Blockchain wasn’t necessarily built to deal with complex transactions that may require a degree of privacy or control, and that is why you are seeing things like Hyperledger and Corda being more based around the needs of those complex use cases.
Pikett: A lot of the things that you are talking about reflect quite complex businesses that have very complex infrastructure around them and turn over large amounts of money. A lot of the people that we work with are still businesses in their kitchen who operate off their personal email and don’t have that level of complexity. Trying to provide something for all people and all businesses is actually quite tough.
GTR: How are you encouraging or engaging in collaborative initiatives?
Pikett: For us, collaboration is interesting. Everyone thinks of government as one thing. But government is many things to many people, and different departments are very separate. They have their own budgets, they have their own offices and they have their own hierarchy, reporting to different places.
We sit on various cross government boards looking at the border and the movement of products and services – trying to work out how technology can be used to improve customer experience. It is by bringing technology into design that you get transformation in how you think. You can’t just look at the moving items.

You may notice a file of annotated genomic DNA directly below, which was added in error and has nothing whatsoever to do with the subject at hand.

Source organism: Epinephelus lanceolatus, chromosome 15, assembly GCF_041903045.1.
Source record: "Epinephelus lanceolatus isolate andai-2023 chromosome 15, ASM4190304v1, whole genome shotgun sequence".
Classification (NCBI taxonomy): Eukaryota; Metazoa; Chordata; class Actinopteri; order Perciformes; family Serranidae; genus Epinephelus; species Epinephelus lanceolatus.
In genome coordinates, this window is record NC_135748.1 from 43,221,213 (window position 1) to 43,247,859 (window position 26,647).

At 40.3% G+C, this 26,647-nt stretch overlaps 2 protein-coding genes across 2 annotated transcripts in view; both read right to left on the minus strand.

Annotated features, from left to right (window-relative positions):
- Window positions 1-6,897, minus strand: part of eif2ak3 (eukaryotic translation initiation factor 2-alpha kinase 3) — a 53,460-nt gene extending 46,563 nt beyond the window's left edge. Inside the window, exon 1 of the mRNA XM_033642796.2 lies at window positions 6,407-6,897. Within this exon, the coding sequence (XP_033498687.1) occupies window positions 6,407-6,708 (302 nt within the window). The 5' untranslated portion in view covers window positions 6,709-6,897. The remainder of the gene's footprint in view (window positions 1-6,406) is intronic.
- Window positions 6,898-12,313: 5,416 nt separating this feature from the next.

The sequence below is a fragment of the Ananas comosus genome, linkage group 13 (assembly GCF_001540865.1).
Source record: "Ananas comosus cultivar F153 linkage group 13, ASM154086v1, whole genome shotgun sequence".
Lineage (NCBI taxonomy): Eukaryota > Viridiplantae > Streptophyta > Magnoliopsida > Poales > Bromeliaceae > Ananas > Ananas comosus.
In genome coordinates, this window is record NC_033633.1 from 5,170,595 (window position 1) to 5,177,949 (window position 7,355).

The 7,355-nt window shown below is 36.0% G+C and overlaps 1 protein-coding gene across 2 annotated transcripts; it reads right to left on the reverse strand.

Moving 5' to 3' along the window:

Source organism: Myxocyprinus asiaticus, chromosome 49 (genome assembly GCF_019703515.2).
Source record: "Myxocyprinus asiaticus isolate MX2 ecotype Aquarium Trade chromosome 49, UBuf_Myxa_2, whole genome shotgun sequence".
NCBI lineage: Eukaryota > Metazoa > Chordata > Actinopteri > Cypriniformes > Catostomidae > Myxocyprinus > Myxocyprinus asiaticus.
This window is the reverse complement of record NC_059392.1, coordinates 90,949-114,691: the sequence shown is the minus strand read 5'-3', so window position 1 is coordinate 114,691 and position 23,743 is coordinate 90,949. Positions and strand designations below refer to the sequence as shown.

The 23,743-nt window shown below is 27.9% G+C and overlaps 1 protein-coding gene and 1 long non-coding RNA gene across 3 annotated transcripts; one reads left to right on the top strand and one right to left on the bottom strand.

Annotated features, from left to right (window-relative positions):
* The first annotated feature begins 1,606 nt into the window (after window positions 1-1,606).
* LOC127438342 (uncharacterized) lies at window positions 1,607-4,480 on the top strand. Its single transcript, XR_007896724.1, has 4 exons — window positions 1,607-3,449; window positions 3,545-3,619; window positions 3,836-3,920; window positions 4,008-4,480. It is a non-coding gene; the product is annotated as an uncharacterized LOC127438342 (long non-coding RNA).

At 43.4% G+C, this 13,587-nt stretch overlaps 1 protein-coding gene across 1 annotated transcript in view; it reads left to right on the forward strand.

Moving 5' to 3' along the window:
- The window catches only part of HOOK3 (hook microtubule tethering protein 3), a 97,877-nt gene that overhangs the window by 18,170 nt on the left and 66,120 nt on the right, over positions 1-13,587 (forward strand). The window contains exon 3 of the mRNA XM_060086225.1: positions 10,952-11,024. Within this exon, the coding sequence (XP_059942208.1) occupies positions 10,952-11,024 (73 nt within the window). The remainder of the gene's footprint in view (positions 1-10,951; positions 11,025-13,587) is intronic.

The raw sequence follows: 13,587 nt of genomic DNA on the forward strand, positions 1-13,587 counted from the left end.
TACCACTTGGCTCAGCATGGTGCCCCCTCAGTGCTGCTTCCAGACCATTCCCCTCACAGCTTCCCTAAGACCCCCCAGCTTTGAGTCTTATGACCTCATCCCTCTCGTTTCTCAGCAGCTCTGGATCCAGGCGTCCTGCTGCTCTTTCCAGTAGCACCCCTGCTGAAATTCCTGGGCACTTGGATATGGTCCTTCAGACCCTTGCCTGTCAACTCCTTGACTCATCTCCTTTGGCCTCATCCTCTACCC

Also, I think that UKEF/bank collaboration is a pretty good example of how organisations can work together.
Nichols: I wonder why, if we want to simplify everything, do we scare people off by talking about blockchain? The notion of DLT is extremely powerful.
With blockchain, it’s what you can do with it that matters. That is going to be driven by adoption and standards. We have to collaborate with multiple entities. The idea that we actually know what is going on across all of these people would help the banks, and enable us to be much more proactive in the way that we offer guarantees, which reduces the risk, and helps with cash flow. We do like to make these things incredibly inherently complex, when the idea behind them, distributed ledger, is a great idea.